Ideas on Learning

Using adventures to motivate young violinists


There are 3 'people' assisting in a child’s music education:

  • The parents

  • The teacher

  • The community

As good as my teacher was, as encouraging as my parents were, it was the community around me that kept me playing.


For instance, each summer we would go to Cannon Music Camp on the campus of Appalachian State University. For a month, we played music for 8 hours a day. But every spare moment not playing music, I was at the student union playing foosball or bowling. My parents would visit on the weekends, but most of the time we were independent and enjoying life on our own.


The first time I went, I was 10 years old. My older siblings, Loretta and Greg, took care of me for the first week of my homesickness. For the remaining 3 weeks of camp, I was good to go! I returned for many more years after that. (Like many parents, I find it hard to imagine sending my children to camp for a month when they were 10! Yet, it clearly was a good decision on their part.)


This epic adventure was one of the important ingredients that kept me (and my siblings) engaged in music through high school. While the camp teachers and parents think of the camps and music experiences like this...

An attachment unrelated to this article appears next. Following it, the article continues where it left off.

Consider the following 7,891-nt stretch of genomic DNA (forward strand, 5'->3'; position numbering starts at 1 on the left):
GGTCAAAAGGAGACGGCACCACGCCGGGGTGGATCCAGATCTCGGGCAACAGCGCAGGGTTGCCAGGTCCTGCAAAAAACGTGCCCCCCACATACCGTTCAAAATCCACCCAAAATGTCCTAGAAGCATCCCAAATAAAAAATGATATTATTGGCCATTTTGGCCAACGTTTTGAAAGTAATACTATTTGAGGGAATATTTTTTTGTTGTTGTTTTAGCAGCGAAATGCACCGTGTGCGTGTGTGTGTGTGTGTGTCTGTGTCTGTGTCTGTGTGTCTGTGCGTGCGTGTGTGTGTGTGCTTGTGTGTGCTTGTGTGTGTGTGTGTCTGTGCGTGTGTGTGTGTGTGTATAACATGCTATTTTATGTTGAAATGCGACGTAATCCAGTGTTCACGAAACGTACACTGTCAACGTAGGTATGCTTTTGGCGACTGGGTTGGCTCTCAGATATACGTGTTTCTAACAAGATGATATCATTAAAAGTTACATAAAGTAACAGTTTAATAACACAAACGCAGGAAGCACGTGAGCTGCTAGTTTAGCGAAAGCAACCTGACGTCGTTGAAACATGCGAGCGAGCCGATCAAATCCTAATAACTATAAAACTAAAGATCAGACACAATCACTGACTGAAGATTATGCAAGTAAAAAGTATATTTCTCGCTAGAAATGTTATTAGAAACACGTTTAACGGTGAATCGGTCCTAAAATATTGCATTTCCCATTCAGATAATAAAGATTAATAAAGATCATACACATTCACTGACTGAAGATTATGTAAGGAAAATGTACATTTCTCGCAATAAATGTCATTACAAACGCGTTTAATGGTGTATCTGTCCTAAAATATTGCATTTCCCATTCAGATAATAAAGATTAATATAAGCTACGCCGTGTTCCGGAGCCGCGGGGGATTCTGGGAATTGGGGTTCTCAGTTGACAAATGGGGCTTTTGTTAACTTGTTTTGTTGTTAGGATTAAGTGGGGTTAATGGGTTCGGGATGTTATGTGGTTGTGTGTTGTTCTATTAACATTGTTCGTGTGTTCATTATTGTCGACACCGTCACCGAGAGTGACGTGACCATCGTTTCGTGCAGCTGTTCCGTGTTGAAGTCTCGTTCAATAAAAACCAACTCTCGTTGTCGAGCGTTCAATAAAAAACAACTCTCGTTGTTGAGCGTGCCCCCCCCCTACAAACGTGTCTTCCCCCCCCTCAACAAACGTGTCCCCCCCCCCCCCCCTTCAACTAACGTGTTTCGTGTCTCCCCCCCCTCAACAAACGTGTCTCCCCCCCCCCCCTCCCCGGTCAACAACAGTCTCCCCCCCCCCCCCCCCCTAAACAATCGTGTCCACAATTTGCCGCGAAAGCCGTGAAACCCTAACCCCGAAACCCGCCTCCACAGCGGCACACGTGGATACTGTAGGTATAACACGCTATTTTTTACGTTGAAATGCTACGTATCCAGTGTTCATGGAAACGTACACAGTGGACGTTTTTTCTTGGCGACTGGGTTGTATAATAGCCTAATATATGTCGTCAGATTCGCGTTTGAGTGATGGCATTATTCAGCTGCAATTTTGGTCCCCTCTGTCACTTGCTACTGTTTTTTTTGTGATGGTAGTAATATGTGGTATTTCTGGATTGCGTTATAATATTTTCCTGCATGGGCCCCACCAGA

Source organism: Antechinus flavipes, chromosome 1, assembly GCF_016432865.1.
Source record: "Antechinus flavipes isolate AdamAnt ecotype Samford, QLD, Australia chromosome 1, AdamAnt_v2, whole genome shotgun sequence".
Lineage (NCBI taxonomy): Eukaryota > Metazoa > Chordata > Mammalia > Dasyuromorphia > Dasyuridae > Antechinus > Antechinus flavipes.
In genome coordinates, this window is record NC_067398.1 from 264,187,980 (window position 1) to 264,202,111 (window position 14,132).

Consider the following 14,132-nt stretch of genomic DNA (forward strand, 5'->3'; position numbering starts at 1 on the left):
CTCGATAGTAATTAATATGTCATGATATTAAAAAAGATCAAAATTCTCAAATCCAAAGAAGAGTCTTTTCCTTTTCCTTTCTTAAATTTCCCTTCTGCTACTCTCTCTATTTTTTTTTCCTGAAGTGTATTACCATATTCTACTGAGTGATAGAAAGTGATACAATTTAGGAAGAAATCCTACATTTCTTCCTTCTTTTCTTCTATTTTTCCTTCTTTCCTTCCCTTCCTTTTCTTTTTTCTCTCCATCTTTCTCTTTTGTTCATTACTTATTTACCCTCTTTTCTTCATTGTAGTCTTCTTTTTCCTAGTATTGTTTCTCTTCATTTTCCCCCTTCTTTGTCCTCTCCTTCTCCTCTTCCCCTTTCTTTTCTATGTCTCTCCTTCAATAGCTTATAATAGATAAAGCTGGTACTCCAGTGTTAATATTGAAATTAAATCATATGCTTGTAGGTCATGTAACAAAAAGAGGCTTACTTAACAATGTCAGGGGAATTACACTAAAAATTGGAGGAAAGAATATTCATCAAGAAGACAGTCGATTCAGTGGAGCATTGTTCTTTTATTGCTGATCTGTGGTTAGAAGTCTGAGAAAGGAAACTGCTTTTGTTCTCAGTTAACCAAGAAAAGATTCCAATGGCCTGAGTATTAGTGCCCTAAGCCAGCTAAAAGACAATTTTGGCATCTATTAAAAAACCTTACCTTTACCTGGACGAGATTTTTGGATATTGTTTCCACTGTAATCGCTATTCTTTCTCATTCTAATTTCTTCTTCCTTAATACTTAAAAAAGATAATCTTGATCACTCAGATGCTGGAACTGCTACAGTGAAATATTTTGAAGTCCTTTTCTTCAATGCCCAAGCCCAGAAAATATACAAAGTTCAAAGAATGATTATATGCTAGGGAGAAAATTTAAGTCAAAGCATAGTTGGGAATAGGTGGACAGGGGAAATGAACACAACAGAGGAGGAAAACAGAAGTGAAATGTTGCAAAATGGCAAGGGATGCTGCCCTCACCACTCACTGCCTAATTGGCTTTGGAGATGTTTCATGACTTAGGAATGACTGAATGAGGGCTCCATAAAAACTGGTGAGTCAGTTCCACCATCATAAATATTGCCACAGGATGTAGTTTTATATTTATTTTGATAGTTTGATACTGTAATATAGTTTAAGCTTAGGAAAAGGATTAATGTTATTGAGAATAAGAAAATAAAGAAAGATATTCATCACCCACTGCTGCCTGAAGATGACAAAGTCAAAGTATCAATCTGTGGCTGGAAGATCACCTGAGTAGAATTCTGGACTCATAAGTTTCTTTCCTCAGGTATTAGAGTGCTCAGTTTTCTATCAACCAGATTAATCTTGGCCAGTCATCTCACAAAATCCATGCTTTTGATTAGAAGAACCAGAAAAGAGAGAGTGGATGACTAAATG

"Campers participate in daily ensemble rehearsals and music theory classes in an atmosphere that elevates everyone's musicianship." -- Cannon Music Camp website


...I certainly didn't think of camp that way!


My memories are eating in the college dining hall alongside 'big kids', getting myself to classes (like a big kid), meeting college students who taught me how to play foosball, having my first kiss by the basement soda machine when I was 12, setting off a homemade 'bomb' (made from 50 snap dragons rolled into one), dancing to Elton John at the Saturday dances, and so much more. Violin gave me the passport to adventures and memories I wouldn't trade for anything.


I did 'enhance my musicianship', but music camp accomplished things so much more important. It taught me independence, confidence, relationship-building, how to rely on my siblings and foosball.


When people see and hear an accomplished musician, they typically think about the teacher and the committed parents.


The unsung hero, though, is the music community that surrounds the student. Camps, jams, dances, and adventures (see below) are often not on the radar of parents and teachers. But these are valuable ingredients in a music education that keeps kids playing.